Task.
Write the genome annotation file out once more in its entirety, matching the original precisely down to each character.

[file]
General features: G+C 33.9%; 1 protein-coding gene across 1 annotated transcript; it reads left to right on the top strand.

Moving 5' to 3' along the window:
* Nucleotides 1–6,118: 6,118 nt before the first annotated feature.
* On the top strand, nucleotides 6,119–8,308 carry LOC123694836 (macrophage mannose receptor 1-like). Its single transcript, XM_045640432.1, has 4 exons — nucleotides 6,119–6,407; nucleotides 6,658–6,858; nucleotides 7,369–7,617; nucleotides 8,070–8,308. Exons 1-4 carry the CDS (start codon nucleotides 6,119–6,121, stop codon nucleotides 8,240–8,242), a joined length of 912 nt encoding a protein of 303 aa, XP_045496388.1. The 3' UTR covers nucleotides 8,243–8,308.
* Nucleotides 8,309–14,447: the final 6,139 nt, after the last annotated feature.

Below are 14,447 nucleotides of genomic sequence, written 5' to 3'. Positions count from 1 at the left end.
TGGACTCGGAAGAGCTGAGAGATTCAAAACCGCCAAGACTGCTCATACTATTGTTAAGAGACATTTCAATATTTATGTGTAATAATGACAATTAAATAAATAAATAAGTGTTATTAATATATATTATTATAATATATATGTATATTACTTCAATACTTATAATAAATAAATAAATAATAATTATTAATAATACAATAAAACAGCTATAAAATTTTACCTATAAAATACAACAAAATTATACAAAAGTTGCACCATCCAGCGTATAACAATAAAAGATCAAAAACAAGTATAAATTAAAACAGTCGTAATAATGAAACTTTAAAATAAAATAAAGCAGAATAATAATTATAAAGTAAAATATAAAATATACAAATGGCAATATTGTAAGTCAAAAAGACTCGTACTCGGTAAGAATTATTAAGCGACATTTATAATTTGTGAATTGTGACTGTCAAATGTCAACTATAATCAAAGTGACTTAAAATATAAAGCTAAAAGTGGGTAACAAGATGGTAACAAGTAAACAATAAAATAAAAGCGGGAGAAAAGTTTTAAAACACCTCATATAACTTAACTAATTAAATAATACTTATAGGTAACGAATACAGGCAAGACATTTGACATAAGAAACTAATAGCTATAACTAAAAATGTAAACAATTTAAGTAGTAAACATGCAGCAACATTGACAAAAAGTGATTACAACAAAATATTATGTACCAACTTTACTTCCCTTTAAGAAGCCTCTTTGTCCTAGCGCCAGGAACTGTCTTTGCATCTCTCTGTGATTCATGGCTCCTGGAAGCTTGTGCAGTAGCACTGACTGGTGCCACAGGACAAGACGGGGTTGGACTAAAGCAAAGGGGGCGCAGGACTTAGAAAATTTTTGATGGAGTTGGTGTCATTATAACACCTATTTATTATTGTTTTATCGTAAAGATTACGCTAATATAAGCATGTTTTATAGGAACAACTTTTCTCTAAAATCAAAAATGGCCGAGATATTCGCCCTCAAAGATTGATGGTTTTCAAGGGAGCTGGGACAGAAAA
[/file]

General features: G+C 33.9%; 1 protein-coding gene across 1 annotated transcript; it reads left to right on the top strand.

Moving 5' to 3' along the window:
* Nucleotides 1–6,118: 6,118 nt before the first annotated feature.
* On the top strand, nucleotides 6,119–8,308 carry LOC123694836 (macrophage mannose receptor 1-like). Its single transcript, XM_045640432.1, has 4 exons — nucleotides 6,119–6,407; nucleotides 6,658–6,858; nucleotides 7,369–7,617; nucleotides 8,070–8,308. Exons 1-4 carry the CDS (start codon nucleotides 6,119–6,121, stop codon nucleotides 8,240–8,242), a joined length of 912 nt encoding a protein of 303 aa, XP_045496388.1. The 3' UTR covers nucleotides 8,243–8,308.
* Nucleotides 8,309–14,447: the final 6,139 nt, after the last annotated feature.

Below are 14,447 nucleotides of genomic sequence, written 5' to 3'. Positions count from 1 at the left end.
TGGACTCGGAAGAGCTGAGAGATTCAAAACCGCCAAGACTGCTCATACTATTGTTAAGAGACATTTCAATATTTATGTGTAATAATGACAATTAAATAAATAAATAAGTGTTATTAATATATATTATTATAATATATATGTATATTACTTCAATACTTATAATAAATAAATAAATAATAATTATTAATAATACAATAAAACAGCTATAAAATTTTACCTATAAAATACAACAAAATTATACAAAAGTTGCACCATCCAGCGTATAACAATAAAAGATCAAAAACAAGTATAAATTAAAACAGTCGTAATAATGAAACTTTAAAATAAAATAAAGCAGAATAATAATTATAAAGTAAAATATAAAATATACAAATGGCAATATTGTAAGTCAAAAAGACTCGTACTCGGTAAGAATTATTAAGCGACATTTATAATTTGTGAATTGTGACTGTCAAATGTCAACTATAATCAAAGTGACTTAAAATATAAAGCTAAAAGTGGGTAACAAGATGGTAACAAGTAAACAATAAAATAAAAGCGGGAGAAAAGTTTTAAAACACCTCATATAACTTAACTAATTAAATAATACTTATAGGTAACGAATACAGGCAAGACATTTGACATAAGAAACTAATAGCTATAACTAAAAATGTAAACAATTTAAGTAGTAAACATGCAGCAACATTGACAAAAAGTGATTACAACAAAATATTATGTACCAACTTTACTTCCCTTTAAGAAGCCTCTTTGTCCTAGCGCCAGGAACTGTCTTTGCATCTCTCTGTGATTCATGGCTCCTGGAAGCTTGTGCAGTAGCACTGACTGGTGCCACAGGACAAGACGGGGTTGGACTAAAGCAAAGGGGGCGCAGGACTTAGAAAATTTTTGATGGAGTTGGTGTCATTATAACACCTATTTATTATTGTTTTATCGTAAAGATTACGCTAATATAAGCATGTTTTATAGGAACAACTTTTCTCTAAAATCAAAAATGGCCGAGATATTCGCCCTCAAAGATTGATGGTTTTCAAGGGAGCTGGGACAGAAAA